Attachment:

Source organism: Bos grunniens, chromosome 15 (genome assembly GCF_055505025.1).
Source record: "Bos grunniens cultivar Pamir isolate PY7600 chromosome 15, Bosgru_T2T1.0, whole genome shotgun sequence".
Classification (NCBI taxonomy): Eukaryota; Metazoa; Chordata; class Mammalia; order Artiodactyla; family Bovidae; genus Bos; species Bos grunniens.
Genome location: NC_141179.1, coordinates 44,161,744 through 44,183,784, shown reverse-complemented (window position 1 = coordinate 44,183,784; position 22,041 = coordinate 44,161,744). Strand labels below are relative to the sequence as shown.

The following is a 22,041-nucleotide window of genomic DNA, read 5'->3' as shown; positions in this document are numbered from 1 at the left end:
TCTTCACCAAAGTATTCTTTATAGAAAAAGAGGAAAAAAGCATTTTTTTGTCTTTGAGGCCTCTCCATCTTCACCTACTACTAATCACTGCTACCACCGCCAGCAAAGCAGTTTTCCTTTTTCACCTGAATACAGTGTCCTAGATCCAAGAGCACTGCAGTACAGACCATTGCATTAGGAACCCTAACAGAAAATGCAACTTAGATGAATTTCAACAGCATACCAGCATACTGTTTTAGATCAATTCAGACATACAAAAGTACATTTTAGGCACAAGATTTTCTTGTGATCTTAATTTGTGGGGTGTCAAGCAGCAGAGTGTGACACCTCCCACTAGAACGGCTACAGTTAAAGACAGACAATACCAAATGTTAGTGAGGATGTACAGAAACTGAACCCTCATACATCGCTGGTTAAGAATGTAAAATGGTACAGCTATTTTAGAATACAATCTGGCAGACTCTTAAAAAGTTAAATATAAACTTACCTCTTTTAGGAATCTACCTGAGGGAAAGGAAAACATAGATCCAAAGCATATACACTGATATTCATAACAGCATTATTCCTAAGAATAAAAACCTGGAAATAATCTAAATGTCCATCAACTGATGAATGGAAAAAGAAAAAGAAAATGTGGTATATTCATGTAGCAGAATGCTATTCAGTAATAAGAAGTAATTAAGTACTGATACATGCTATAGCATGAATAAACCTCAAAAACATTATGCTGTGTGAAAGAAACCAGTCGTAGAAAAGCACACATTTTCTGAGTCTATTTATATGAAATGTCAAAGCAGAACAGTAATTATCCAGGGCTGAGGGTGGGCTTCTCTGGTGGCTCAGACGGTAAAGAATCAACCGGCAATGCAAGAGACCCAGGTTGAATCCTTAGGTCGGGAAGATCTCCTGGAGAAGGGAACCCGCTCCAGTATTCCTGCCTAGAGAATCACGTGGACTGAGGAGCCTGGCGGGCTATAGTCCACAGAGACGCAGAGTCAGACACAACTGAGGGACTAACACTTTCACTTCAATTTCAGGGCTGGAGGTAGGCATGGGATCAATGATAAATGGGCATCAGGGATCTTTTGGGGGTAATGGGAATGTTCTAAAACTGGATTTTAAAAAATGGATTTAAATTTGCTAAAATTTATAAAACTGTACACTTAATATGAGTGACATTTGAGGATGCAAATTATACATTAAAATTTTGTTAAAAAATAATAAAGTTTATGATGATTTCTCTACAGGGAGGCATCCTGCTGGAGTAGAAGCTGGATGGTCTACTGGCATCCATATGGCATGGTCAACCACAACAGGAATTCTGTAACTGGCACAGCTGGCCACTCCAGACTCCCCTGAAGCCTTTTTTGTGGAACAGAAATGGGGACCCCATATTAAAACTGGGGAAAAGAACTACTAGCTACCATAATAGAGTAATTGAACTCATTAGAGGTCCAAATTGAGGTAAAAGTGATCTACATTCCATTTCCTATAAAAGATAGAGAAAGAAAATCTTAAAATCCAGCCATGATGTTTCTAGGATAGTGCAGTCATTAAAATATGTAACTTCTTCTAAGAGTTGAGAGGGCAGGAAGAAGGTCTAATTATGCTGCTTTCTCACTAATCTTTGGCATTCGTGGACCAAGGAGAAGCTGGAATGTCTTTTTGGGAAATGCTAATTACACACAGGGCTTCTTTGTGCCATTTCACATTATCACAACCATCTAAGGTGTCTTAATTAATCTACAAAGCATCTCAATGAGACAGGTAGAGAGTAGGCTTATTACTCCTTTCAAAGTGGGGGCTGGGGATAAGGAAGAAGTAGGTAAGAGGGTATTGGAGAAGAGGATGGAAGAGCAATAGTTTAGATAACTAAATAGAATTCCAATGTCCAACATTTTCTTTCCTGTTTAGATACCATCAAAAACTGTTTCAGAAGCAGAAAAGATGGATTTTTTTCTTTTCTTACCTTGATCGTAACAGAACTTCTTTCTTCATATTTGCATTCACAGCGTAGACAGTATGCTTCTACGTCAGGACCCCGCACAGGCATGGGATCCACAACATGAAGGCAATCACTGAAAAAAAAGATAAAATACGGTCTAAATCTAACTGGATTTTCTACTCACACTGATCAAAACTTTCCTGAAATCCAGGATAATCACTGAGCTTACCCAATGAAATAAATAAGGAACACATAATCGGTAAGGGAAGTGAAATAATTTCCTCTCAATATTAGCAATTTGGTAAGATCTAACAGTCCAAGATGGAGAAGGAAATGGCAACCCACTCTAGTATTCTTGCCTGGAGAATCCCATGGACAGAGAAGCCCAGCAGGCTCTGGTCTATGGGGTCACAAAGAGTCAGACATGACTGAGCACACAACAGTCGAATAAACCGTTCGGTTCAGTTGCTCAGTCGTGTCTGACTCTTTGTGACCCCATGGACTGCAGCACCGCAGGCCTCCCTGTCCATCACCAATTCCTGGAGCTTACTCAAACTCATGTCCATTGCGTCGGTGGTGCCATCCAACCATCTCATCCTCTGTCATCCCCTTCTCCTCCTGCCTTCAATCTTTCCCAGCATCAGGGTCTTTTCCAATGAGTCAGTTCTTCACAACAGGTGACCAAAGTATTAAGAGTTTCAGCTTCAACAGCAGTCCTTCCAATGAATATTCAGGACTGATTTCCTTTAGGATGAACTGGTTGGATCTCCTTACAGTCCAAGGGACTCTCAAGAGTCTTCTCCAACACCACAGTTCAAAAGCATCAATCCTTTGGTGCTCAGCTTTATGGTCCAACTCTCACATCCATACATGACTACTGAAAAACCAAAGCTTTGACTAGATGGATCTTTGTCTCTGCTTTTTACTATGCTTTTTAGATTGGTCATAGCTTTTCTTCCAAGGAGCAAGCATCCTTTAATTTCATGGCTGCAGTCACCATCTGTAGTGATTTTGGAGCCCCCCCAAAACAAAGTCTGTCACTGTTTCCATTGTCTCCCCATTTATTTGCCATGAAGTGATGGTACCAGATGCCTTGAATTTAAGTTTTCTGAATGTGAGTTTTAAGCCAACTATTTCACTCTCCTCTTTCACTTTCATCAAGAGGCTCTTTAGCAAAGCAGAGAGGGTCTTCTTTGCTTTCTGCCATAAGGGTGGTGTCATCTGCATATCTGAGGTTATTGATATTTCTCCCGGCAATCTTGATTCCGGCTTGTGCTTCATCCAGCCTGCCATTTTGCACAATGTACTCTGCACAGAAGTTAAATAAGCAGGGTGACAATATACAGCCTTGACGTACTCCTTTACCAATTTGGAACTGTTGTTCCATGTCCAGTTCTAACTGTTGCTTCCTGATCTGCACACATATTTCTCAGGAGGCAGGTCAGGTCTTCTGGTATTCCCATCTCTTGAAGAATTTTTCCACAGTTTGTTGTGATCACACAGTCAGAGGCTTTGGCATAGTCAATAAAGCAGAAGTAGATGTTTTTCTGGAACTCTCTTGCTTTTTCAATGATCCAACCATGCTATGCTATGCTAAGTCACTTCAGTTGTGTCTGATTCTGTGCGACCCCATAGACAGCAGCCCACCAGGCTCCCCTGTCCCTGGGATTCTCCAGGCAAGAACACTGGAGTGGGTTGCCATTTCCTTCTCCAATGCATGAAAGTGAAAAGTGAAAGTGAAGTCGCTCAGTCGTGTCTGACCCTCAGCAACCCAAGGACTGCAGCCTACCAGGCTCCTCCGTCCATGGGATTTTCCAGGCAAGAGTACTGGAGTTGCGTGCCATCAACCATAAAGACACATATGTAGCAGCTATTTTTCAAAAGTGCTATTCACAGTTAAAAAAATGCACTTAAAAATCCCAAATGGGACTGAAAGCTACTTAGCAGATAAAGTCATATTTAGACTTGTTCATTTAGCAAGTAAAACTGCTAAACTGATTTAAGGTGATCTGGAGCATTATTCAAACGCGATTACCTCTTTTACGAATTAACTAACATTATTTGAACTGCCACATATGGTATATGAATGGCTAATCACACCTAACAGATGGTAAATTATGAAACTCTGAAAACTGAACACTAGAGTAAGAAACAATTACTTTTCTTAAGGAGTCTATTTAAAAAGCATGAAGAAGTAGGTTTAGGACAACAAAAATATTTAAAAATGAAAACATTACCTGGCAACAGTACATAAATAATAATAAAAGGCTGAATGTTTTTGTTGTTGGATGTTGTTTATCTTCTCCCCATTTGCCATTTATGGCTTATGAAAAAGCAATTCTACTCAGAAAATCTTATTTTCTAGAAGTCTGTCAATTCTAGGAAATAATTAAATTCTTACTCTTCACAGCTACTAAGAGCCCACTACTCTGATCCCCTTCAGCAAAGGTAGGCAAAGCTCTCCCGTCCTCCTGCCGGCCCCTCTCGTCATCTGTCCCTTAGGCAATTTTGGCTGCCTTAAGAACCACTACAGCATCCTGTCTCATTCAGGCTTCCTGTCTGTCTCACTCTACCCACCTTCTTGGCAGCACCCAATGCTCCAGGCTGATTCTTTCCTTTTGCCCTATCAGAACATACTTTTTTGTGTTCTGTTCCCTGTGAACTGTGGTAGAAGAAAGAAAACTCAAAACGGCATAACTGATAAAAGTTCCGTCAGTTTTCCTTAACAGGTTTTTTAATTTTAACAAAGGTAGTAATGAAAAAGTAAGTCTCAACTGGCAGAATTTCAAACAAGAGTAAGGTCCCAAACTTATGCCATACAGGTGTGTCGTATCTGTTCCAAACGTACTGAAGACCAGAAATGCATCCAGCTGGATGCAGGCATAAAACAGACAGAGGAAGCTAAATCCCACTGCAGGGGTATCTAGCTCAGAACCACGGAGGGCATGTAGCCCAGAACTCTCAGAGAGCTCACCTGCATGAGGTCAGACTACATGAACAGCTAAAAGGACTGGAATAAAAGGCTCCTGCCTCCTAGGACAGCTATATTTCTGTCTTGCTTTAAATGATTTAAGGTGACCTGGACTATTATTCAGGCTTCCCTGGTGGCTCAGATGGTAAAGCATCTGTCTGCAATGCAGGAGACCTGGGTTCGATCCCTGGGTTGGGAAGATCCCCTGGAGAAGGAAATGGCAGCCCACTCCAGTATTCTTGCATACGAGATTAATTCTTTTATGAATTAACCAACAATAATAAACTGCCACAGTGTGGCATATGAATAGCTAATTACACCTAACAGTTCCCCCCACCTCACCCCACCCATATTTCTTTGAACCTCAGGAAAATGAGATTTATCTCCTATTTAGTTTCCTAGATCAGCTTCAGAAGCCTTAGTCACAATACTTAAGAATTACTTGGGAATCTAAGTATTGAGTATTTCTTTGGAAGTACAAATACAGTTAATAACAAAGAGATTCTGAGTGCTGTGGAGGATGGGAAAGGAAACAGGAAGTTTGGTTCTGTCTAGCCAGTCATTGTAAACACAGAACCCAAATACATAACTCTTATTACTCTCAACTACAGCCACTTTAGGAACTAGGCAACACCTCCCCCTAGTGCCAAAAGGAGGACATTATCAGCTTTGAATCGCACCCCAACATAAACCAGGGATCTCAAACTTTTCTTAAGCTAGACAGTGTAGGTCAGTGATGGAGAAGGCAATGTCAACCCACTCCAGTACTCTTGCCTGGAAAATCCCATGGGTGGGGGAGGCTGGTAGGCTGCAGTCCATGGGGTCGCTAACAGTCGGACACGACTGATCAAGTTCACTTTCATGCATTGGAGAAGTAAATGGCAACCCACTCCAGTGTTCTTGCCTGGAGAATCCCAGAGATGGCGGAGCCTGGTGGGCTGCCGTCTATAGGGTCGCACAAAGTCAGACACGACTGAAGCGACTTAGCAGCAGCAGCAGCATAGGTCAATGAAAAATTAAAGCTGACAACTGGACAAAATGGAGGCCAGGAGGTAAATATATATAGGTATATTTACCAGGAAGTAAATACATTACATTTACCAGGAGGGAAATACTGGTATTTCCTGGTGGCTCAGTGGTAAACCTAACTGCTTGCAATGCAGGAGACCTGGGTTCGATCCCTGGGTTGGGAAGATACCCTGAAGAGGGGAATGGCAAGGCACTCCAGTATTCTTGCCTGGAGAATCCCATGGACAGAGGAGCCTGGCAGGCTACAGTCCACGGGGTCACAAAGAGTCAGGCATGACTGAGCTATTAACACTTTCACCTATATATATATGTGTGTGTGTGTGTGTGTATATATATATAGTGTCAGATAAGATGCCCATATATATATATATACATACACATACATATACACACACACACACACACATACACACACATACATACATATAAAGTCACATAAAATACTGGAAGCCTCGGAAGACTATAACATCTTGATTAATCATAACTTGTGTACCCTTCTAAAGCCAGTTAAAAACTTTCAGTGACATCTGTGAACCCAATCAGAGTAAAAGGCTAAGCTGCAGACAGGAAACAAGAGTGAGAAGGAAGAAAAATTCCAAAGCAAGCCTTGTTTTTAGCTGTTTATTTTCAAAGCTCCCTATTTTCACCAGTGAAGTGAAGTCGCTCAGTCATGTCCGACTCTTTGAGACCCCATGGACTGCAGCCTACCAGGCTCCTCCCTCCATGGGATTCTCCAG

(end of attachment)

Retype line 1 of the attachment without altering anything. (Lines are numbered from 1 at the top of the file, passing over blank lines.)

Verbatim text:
Source organism: Bos grunniens, chromosome 15 (genome assembly GCF_055505025.1).